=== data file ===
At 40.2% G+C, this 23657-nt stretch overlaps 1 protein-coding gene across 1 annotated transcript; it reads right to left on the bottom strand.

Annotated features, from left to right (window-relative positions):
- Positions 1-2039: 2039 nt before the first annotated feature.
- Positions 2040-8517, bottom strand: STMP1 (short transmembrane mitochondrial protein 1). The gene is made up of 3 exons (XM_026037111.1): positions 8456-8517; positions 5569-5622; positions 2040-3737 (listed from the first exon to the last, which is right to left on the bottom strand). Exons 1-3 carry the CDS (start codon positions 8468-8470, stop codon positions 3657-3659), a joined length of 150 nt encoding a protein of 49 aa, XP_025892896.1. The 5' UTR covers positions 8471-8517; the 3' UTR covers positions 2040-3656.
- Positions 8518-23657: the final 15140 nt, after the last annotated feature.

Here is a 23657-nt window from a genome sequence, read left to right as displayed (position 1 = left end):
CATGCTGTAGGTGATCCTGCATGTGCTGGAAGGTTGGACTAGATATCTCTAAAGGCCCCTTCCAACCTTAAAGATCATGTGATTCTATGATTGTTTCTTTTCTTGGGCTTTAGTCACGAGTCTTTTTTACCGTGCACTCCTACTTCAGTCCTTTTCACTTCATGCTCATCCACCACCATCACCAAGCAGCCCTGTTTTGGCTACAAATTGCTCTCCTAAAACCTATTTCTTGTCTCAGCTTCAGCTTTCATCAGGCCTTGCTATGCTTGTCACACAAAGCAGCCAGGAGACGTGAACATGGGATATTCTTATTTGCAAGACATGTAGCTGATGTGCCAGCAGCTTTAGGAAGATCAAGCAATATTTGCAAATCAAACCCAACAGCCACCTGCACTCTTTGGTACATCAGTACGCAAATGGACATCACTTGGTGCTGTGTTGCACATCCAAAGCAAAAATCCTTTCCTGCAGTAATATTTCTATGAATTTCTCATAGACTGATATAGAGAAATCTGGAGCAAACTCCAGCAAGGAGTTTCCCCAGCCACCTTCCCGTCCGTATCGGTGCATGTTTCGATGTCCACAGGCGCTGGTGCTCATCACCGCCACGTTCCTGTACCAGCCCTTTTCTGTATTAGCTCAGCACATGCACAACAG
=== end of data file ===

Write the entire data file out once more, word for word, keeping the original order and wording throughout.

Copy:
At 40.2% G+C, this 23657-nt stretch overlaps 1 protein-coding gene across 1 annotated transcript; it reads right to left on the bottom strand.

Annotated features, from left to right (window-relative positions):
- Positions 1-2039: 2039 nt before the first annotated feature.
- Positions 2040-8517, bottom strand: STMP1 (short transmembrane mitochondrial protein 1). The gene is made up of 3 exons (XM_026037111.1): positions 8456-8517; positions 5569-5622; positions 2040-3737 (listed from the first exon to the last, which is right to left on the bottom strand). Exons 1-3 carry the CDS (start codon positions 8468-8470, stop codon positions 3657-3659), a joined length of 150 nt encoding a protein of 49 aa, XP_025892896.1. The 5' UTR covers positions 8471-8517; the 3' UTR covers positions 2040-3656.
- Positions 8518-23657: the final 15140 nt, after the last annotated feature.

Here is a 23657-nt window from a genome sequence, read left to right as displayed (position 1 = left end):
CATGCTGTAGGTGATCCTGCATGTGCTGGAAGGTTGGACTAGATATCTCTAAAGGCCCCTTCCAACCTTAAAGATCATGTGATTCTATGATTGTTTCTTTTCTTGGGCTTTAGTCACGAGTCTTTTTTACCGTGCACTCCTACTTCAGTCCTTTTCACTTCATGCTCATCCACCACCATCACCAAGCAGCCCTGTTTTGGCTACAAATTGCTCTCCTAAAACCTATTTCTTGTCTCAGCTTCAGCTTTCATCAGGCCTTGCTATGCTTGTCACACAAAGCAGCCAGGAGACGTGAACATGGGATATTCTTATTTGCAAGACATGTAGCTGATGTGCCAGCAGCTTTAGGAAGATCAAGCAATATTTGCAAATCAAACCCAACAGCCACCTGCACTCTTTGGTACATCAGTACGCAAATGGACATCACTTGGTGCTGTGTTGCACATCCAAAGCAAAAATCCTTTCCTGCAGTAATATTTCTATGAATTTCTCATAGACTGATATAGAGAAATCTGGAGCAAACTCCAGCAAGGAGTTTCCCCAGCCACCTTCCCGTCCGTATCGGTGCATGTTTCGATGTCCACAGGCGCTGGTGCTCATCACCGCCACGTTCCTGTACCAGCCCTTTTCTGTATTAGCTCAGCACATGCACAACAG